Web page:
That a health outcome is determined by more than medical care alone is well understood — or at least, well documented. But despite a wealth of scientific evidence, years of discourse and efforts to incorporate social determinants of health (SDoH) into care models, health disparities remain a stark reality in the U.S.
In recent months, these disparities have been thrust into the spotlight in a profound and devastating way, as the COVID-19 pandemic has disproportionately affected low-income communities and communities of color. The New York Times reported that in New York City, eight of the 10 ZIP codes with the highest COVID-19 death rates are predominantly black or Hispanic. Adjusting for age, the Centers for Disease Control and Prevention analyzed COVID-19 hospitalization rates among ethnic and racial minorities, finding that:
- The hospitalization rate for non-Hispanic black persons is approximately five times that of non-Hispanic white persons.
- The hospitalization rate for Non-Hispanic American Indian or Alaska Native persons is approximately five times that of non-Hispanic white persons.
- The hospitalization rate for Hispanic or Latino persons is approximately four times that of non-Hispanic white persons.
By no measure should it have taken a pandemic to call attention to the health and social inequities that have long existed in the U.S. But what this crisis has raised is the need to fundamentally change the approach. In a world where a person’s ZIP code determines their life expectancy, it’s time to start looking beyond the symptoms to get to the root of the illness.
SDoH: At the Crux of Population Health
The World Health Organization defines SDoH as “the conditions in which people are born, grow, live, work and age.” Broadly, SDoH are all the non-clinical aspects of health, such as income, food and housing security, transportation access, proximity to green space, health literacy and many others. It is estimated that SDoH are responsible for the majority of a health outcome and that medical care accounts for less than 30%.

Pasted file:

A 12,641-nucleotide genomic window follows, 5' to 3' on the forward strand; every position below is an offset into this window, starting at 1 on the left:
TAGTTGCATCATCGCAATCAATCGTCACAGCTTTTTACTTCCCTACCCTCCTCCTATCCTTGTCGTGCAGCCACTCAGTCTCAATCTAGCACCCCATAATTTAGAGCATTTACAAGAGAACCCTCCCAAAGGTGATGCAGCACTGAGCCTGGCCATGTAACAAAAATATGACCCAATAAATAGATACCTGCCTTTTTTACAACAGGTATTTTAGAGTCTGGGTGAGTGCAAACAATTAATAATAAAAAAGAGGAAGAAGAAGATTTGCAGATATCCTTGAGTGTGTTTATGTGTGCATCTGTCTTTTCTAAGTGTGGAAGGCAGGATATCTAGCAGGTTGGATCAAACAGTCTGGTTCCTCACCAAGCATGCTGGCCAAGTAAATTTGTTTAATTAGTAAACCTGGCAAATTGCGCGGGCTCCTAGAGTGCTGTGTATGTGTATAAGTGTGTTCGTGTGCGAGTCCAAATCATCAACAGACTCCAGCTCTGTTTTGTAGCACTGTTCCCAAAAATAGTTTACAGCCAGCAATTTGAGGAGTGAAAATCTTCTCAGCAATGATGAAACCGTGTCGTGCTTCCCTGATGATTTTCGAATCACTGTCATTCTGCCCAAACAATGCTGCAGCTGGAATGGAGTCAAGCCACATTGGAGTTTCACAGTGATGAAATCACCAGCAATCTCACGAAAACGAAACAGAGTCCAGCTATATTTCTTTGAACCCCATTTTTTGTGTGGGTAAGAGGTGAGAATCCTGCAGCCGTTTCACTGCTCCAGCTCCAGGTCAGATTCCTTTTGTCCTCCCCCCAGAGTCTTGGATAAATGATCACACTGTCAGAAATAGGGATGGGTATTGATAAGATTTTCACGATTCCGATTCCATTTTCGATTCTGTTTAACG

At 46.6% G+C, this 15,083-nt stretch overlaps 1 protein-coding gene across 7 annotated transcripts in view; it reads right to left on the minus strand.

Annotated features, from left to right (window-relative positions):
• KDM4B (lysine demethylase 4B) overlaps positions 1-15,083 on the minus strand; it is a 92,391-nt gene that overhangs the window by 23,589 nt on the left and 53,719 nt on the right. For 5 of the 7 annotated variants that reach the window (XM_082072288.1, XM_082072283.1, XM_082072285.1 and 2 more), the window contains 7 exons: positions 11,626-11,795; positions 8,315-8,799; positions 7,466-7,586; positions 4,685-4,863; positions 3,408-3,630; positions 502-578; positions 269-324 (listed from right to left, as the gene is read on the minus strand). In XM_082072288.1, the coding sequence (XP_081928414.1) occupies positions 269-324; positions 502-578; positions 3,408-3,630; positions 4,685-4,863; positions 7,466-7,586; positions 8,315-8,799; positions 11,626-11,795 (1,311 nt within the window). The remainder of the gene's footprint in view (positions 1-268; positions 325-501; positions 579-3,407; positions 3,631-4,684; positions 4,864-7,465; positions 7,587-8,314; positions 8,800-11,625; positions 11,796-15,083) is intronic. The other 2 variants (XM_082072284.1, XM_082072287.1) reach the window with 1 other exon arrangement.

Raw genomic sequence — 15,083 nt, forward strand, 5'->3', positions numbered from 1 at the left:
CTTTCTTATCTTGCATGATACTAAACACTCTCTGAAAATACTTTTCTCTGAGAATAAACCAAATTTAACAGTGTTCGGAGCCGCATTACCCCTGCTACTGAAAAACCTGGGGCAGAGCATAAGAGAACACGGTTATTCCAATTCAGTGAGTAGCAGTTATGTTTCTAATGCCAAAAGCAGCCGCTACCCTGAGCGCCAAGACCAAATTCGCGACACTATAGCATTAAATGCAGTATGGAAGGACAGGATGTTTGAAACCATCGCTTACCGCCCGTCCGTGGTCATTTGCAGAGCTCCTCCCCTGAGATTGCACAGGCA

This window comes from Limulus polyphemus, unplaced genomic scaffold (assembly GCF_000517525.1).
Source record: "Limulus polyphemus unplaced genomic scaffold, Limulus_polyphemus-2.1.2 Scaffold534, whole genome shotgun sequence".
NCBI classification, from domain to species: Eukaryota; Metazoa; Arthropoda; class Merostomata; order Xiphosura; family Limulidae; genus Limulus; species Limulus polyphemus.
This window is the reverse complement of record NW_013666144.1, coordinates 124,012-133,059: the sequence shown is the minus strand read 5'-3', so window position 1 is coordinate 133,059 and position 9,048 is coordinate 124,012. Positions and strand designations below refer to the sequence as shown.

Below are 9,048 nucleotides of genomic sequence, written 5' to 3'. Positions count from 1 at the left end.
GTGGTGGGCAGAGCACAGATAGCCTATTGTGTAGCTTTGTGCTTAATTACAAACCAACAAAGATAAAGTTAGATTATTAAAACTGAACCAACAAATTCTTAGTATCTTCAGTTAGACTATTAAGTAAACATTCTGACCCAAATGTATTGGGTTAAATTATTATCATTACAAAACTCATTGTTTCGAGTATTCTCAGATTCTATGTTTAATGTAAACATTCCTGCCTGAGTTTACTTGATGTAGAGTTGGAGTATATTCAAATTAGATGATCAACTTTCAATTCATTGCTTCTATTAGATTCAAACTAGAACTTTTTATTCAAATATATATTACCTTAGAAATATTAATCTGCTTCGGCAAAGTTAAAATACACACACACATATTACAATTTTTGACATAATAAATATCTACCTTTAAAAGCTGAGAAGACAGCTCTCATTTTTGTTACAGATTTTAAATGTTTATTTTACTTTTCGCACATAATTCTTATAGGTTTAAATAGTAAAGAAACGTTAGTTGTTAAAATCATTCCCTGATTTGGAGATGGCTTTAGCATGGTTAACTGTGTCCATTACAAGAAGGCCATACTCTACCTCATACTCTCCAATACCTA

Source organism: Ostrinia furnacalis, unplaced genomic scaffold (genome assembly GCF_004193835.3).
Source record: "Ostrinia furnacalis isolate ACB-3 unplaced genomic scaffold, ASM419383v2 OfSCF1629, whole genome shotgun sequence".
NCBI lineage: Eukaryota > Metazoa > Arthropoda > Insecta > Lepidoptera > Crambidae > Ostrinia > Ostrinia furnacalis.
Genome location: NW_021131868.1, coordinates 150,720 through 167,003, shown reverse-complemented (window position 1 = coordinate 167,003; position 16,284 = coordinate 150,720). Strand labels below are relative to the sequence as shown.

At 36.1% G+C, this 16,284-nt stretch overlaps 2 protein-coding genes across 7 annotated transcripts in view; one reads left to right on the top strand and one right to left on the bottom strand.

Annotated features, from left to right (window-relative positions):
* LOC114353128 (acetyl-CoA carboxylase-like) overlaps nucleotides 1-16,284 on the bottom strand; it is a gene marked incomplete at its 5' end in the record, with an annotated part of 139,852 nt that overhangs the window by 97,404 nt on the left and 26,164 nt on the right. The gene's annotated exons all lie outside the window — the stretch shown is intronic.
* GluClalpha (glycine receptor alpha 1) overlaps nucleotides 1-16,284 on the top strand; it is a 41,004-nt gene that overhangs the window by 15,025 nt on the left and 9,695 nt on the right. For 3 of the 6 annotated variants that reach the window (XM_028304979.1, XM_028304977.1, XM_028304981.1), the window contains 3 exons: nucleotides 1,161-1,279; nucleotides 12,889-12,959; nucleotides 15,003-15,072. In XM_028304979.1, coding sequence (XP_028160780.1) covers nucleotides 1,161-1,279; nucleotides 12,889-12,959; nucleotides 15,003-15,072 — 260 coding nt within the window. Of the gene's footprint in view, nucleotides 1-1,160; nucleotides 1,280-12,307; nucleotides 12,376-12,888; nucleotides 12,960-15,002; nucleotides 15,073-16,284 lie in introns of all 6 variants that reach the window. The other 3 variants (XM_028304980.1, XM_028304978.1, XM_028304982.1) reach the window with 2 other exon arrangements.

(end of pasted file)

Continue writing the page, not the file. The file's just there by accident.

Yet, our healthcare infrastructure has been built largely around that 10–20%. As Dr. Maia Dorsett, Assistant Professor of Emergency Medicine at the University of Rochester Medical Center, notes in a recent Science Advances editorial, “U.S. healthcare is incentivized to react to sickness rather than proactively focus on health maintenance.” Fee-for-service, the traditional healthcare delivery model in the U.S., reimburses providers based on volume of services rendered, regardless of outcome.
Efforts have been made to change this. Value-based healthcare delivery models that prioritize quality over quantity incentivize a more proactive and coordinated approach, paying providers not for services, but for outcomes — a measure of the overall efficiency and effectiveness of care. Value-based programs advance the Centers for Medicare and Medicaid Services’ aim of better care for individuals, better health for populations and lower cost.
Population health management, the function that deals with improving the health outcomes of populations, is central to the shift to value-based care. By identifying high or rising risk individuals early on in the care continuum, and considering the social determinants contributing to that risk, providers and care teams can make more effective interventions, helping to avoid negative outcomes and closing gaps in care.
Effecting Change at Population Scale
Improving population health and eradicating health disparities hinges on understanding and proactively addressing the wide-ranging factors that contribute to health outcomes. On a personal level, it’s using data, analytics and technology to identify, engage and manage at-risk individuals and empower them with the tools to take action on their health. On a much broader scale, it’s bringing to the surface the issues and injustices that are embedded in the fabric of society — those that place entire populations at an inherent disadvantage — and building systems and policies that address them in a meaningful and sustainable way.
Although COVID-19 provides a glaring and sobering case study in the need to incorporate SDoH as part of standard healthcare practice, it is questionable as to whether the pandemic will be a catalyst for change. Experts are hopeful, yet skeptical.
The responsibility to drive change lies with the system’s stakeholders — those who deliver and manage care, those who regulate care and those who develop the solutions that help to facilitate care. HMS takes this responsibility seriously. Healthcare is about people, and we are committed to providing solutions and advocating for policies that enable healthcare access for all who need it. Change is incremental, but we are determined to be part of the solution.
To learn more about our whole-person approach to population health management, visit hms.com.